Horst D. Deckert

AstraZeneca Admits its Vaccine Could Cause Potentially Fatal Side Effect

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The UK-Swedish pharmaceutical company has said its Covid-19 jab could cause blood clots in rare cases.

Pharmaceutical giant AstraZeneca has for the first time admitted that its Covid-19 vaccine could cause a rare side effect that could lead to blood clots and death, according to court documents.

The company is fighting a class action lawsuit alleging that its inoculation, which was developed in collaboration with the University of Oxford, can result in death and serious injury.

The legal battle was initiated by Jamie Scott, a father of two, who suffered a blood clot that left him with brain damage after he was inoculated in April 2021 in the midst of the Covid-19 pandemic. He is seeking compensation over claims that the AstraZeneca vaccine is “defective” and less safe than expected, an allegation the company denies.

In May 2023, AstraZeneca also insisted that “we do not accept that TTS [Thrombosis with Thrombocytopenia Syndrome] is caused by the vaccine at a generic level,” as quoted by The Daily Telegraph.

Read more Largest Covid vaccine study yet finds links to neurological conditions

TTS is a rare condition, in which a person has blood clots, which could reduce the blood flow, combined with a low platelet count, which could prompt difficulties in stopping the bleeding. TTS symptoms include severe headaches and abdominal pain.

Despite previous denials, AstraZeneca said in court documents, which were submitted to the UK High Court in February but received media attention only recently, that “it is admitted that the AZ vaccine can, in very rare cases, cause TTS. The causal mechanism is not known.”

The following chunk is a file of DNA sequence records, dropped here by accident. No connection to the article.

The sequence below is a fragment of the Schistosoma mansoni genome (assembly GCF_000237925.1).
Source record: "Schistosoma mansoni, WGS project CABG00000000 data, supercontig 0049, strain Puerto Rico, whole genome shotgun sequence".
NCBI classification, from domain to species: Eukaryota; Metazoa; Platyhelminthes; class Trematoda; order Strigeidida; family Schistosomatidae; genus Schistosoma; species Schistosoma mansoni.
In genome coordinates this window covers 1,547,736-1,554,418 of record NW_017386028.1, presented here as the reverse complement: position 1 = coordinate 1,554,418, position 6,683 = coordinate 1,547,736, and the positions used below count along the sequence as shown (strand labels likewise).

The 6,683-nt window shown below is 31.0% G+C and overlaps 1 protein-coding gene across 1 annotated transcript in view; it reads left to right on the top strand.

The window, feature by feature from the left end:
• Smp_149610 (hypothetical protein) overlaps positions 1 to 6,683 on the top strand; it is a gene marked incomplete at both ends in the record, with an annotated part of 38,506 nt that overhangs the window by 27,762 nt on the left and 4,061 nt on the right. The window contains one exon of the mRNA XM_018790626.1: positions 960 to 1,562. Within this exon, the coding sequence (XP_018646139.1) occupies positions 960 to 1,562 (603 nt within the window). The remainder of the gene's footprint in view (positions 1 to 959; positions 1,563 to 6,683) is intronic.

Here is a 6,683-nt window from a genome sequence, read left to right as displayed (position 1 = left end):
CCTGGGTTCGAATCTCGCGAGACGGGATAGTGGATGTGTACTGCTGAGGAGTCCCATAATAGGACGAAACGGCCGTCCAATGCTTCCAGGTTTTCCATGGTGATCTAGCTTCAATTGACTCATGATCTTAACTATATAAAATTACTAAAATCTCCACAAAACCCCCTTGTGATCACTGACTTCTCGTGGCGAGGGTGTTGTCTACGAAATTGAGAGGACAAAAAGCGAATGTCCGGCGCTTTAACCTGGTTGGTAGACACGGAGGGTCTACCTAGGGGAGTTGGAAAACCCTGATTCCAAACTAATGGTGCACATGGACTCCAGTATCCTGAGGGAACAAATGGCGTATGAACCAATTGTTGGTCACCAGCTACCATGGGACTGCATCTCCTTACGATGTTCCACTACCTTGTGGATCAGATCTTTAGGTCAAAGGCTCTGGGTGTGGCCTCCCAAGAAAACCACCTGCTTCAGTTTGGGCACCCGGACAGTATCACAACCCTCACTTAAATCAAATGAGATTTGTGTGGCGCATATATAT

“Further, TTS can also occur in the absence of the AZ vaccine (or any vaccine),” the company added, as quoted by the Telegraph.

At the same time, AstraZeneca insists the available data shows the drug has “an acceptable safety profile,” and that “regulators around the world consistently state that the benefits of vaccination outweigh the risks of extremely rare potential side effects.”

Dozens of Western countries suspended the use of AstraZeneca’s vaccine in the spring of 2021 over fears it may have caused some patients to develop blood clots.  At the time, the head of the European Medicines Agency’s (EMA) vaccines strategy, Marco Cavaleri, said that there was an evident link between AZ vaccine intake and blood clots in the brain, but maintained that the benefits still outweighed the risks.

According to World Health Organization data, the AstraZeneca coronavirus vaccine has an efficacy of 72%. As of April 2021, over 17 million people had received the jab in the EU and the UK, with just under 40 cases of thrombosis, according to the company.


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